Press Releases: National
December 22, 2009
Kaiser Permanente Bolsters Access to Healthy, Nutritious Food in Hard Times
Organization approves $2.1 million in grants, quadrupling its commitments in past years
OAKLAND, Calif. — With hunger in America reaching its highest level in 14 years, Kaiser Permanente has quadrupled the amount it invests in programs to promote healthy eating during difficult economic times.
In 2009, Kaiser Permanente approved $2.1 million in grants and donations to nonprofit organizations that provide access to healthy foods at food banks and pantries, and that help boost participation in federal nutrition programs. The health care organization’s grants in this area are up from $430,000 in 2008 and $480,000 in 2007.
“When family budgets are tight, people often struggle to put healthy food on their tables,” said Raymond J. Baxter, PhD, senior vice president, Community Benefit, Research and Health Policy, Kaiser Permanente. “We are making investments in short- and long-term strategies to help our members and communities make it through this recession healthy.”
Kaiser Permanente is at the forefront of national efforts to ensure access to healthy foods such as fruits and vegetables. The organization is funding local programs from Hawaii to Washington, D.C., to ease the struggle that many Americans face as they work to put food on the table. Examples include:
- Maui Food Bank, which is using $50,000 for its “Fresh-4-All” program that provides fresh, locally grown food for the indigent, homeless and at-risk island population. People with diabetes will receive priority for the produce.
- Loaves and Fishes, Portland, Ore., which is using $60,000 to purchase fruits and vegetables for meals for seniors in Multnomah, Washington, and Clark counties in Oregon and Washington.
- California Association of Food Banks, which will use $200,000 to help its networks of food banks improve the nutritional quality of food distributed through food banks and pantries. For example, it will help connect food banks to local farmers, and it will help food banks develop nutritional guidelines for food they distribute.
- Manna Food Center of Gaithersburg, Md., is using $100,000 toward expanding its “Smart Snacks” program that provides a bag of nutritious, kid-friendly food to more than 1,050 elementary school children each week at 32 schools. In addition, $50,000 will fund a new program, “Fresh Food for Families,” which brings local farm produce to families in need.
Kaiser Permanente also is funding innovative programs designed to increase participation in government supported food programs, including school meal and food stamp programs, and to bring healthier food to participants in those programs. Examples include:
- California Food Policy Advocates, which will use $200,000 to provide better access to food for Californians who are experiencing economic difficulty, improve access to food stamps and increase participation in school breakfast and other meal programs.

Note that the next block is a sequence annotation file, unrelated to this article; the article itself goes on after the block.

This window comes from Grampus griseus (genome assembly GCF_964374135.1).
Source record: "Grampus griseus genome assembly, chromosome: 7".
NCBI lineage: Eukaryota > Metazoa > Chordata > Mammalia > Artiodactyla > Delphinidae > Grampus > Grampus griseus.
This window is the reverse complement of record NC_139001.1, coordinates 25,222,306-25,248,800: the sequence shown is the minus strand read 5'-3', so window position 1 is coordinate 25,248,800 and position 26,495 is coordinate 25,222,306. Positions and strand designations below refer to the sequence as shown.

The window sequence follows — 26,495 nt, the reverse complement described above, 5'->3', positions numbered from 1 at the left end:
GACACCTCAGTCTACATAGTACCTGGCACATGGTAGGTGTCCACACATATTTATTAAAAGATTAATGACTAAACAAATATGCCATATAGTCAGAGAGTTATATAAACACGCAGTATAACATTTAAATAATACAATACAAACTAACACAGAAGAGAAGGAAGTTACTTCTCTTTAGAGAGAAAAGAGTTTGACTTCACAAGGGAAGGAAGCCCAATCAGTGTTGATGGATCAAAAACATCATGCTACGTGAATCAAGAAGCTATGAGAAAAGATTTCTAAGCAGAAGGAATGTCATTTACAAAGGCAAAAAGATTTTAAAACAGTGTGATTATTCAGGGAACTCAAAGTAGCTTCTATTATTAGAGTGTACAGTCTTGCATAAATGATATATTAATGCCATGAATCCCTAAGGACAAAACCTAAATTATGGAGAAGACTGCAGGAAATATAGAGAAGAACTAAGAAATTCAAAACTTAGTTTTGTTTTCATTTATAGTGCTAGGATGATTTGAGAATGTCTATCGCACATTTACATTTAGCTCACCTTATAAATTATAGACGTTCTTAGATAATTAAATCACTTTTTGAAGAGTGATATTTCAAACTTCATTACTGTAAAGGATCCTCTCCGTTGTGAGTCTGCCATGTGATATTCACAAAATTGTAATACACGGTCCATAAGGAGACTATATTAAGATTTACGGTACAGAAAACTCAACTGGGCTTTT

- Food Research and Action Center, Washington, D.C., which will use $150,000 to work with anti-hunger advocates in Kaiser Permanente regions to remove barriers such as duplicative office visits, fingerprinting requirements and cumbersome forms that unnecessarily consume the time of overstretched caseworkers and prevent eligible people from receiving food stamp benefits. They also will assist school districts to help eligible families participate in school lunch and school breakfast programs.
- Coalition to End Hunger, of Denver, will use $80,000 to support state- and county-level changes that increase access to food stamps as well as school breakfast and lunch programs.
- The California Departments of Public Health and Social Services are using a $200,000 grant to design a Healthy Purchase Pilot Program, which would offer a rebate to food stamp recipients who increase their purchase and consumption of healthy fruits and vegetables.
“Lack of access to healthy foods among low-income populations — seniors, children, working adults struggling in the recession and others — poses a significant risk to our communities'’ health,” says James D. Weill, president of the Food Research and Action Center. “At a time when much philanthropic giving has been scaled back, it is great to see Kaiser Permanente expanding its commitment to these critical programs. This will make a real difference in a lot of places.”
The $2.1 million investment in Healthy Eating in Hard Times is one piece of Kaiser Permamente's more than $1 billion annual commitment to improve the health of the communities it serves.
About Kaiser Permanente
Kaiser Permanente is committed to helping shape the future of health care. We are recognized as one of America’s leading health care providers and not-for-profit health plans. Founded in 1945, our mission is to provide high-quality, affordable health care services and to improve the health of our members and the communities we serve. We currently serve 8.6 million members in nine states and the District of Columbia. Care for members and patients is focused on their total health and guided by their personal physicians, specialists and team of caregivers. Our expert and caring medical teams are empowered and supported by industry-leading technology advances and tools for health promotion, disease prevention, state-of-the art care delivery and world-class chronic disease management. Kaiser Permanente is dedicated to care innovations, clinical research, health education and the support of community health. For more information, go to: www.kp.org/newscenter.